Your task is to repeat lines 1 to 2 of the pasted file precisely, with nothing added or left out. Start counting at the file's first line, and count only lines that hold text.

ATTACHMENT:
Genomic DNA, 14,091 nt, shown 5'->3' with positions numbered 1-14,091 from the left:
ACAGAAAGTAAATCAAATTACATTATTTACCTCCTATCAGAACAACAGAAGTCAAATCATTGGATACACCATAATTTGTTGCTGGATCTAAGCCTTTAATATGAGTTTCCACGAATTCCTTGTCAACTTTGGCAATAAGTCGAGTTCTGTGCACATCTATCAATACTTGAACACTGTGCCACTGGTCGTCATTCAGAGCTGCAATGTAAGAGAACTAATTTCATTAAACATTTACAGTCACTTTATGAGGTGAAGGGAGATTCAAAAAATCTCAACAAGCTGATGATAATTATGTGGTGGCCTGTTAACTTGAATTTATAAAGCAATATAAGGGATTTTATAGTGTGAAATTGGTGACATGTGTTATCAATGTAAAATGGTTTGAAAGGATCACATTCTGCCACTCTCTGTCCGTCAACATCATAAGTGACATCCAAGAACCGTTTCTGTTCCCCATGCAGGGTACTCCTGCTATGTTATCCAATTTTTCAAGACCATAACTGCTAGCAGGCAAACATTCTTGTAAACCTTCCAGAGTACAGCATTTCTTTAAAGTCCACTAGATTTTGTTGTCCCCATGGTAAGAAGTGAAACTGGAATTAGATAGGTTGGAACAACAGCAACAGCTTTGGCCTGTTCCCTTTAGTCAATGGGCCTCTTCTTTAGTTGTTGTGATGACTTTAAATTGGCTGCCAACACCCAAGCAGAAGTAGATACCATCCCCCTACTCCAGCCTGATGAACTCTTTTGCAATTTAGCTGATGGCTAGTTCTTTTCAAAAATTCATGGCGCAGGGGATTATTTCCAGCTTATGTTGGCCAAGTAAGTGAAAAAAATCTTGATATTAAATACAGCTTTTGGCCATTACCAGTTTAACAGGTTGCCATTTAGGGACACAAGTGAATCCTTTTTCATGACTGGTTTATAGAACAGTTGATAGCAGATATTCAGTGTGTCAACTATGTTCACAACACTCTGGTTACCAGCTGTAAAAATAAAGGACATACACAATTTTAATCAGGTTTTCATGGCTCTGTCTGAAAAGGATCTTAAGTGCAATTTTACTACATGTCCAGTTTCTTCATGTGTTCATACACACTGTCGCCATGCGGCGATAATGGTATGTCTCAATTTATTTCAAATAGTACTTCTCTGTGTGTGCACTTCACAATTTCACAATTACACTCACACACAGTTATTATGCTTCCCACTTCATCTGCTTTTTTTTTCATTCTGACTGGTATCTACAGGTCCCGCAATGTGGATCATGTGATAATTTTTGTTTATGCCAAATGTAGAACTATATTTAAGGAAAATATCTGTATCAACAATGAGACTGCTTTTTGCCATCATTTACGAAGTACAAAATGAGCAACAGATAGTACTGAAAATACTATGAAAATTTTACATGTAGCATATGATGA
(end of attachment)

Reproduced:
Genomic DNA, 14,091 nt, shown 5'->3' with positions numbered 1-14,091 from the left:
ACAGAAAGTAAATCAAATTACATTATTTACCTCCTATCAGAACAACAGAAGTCAAATCATTGGATACACCATAATTTGTTGCTGGATCTAAGCCTTTAATATGAGTTTCCACGAATTCCTTGTCAACTTTGGCAATAAGTCGAGTTCTGTGCACATCTATCAATACTTGAACACTGTGCCACTGGTCGTCATTCAGAGCTGCAATGTAAGAGAACTAATTTCATTAAACATTTACAGTCACTTTATGAGGTGAAGGGAGATTCAAAAAATCTCAACAAGCTGATGATAATTATGTGGTGGCCTGTTAACTTGAATTTATAAAGCAATATAAGGGATTTTATAGTGTGAAATTGGTGACATGTGTTATCAATGTAAAATGGTTTGAAAGGATCACATTCTGCCACTCTCTGTCCGTCAACATCATAAGTGACATCCAAGAACCGTTTCTGTTCCCCATGCAGGGTACTCCTGCTATGTTATCCAATTTTTCAAGACCATAACTGCTAGCAGGCAAACATTCTTGTAAACCTTCCAGAGTACAGCATTTCTTTAAAGTCCACTAGATTTTGTTGTCCCCATGGTAAGAAGTGAAACTGGAATTAGATAGGTTGGAACAACAGCAACAGCTTTGGCCTGTTCCCTTTAGTCAATGGGCCTCTTCTTTAGTTGTTGTGATGACTTTAAATTGGCTGCCAACACCCAAGCAGAAGTAGATACCATCCCCCTACTCCAGCCTGATGAACTCTTTTGCAATTTAGCTGATGGCTAGTTCTTTTCAAAAATTCATGGCGCAGGGGATTATTTCCAGCTTATGTTGGCCAAGTAAGTGAAAAAAATCTTGATATTAAATACAGCTTTTGGCCATTACCAGTTTAACAGGTTGCCATTTAGGGACACAAGTGAATCCTTTTTCATGACTGGTTTATAGAACAGTTGATAGCAGATATTCAGTGTGTCAACTATGTTCACAACACTCTGGTTACCAGCTGTAAAAATAAAGGACATACACAATTTTAATCAGGTTTTCATGGCTCTGTCTGAAAAGGATCTTAAGTGCAATTTTACTACATGTCCAGTTTCTTCATGTGTTCATACACACTGTCGCCATGCGGCGATAATGGTATGTCTCAATTTATTTCAAATAGTACTTCTCTGTGTGTGCACTTCACAATTTCACAATTACACTCACACACAGTTATTATGCTTCCCACTTCATCTGCTTTTTTTTTCATTCTGACTGGTATCTACAGGTCCCGCAATGTGGATCATGTGATAATTTTTGTTTATGCCAAATGTAGAACTATATTTAAGGAAAATATCTGTATCAACAATGAGACTGCTTTTTGCCATCATTTACGAAGTACAAAATGAGCAACAGATAGTACTGAAAATACTATGAAAATTTTACATGTAGCATATGATGA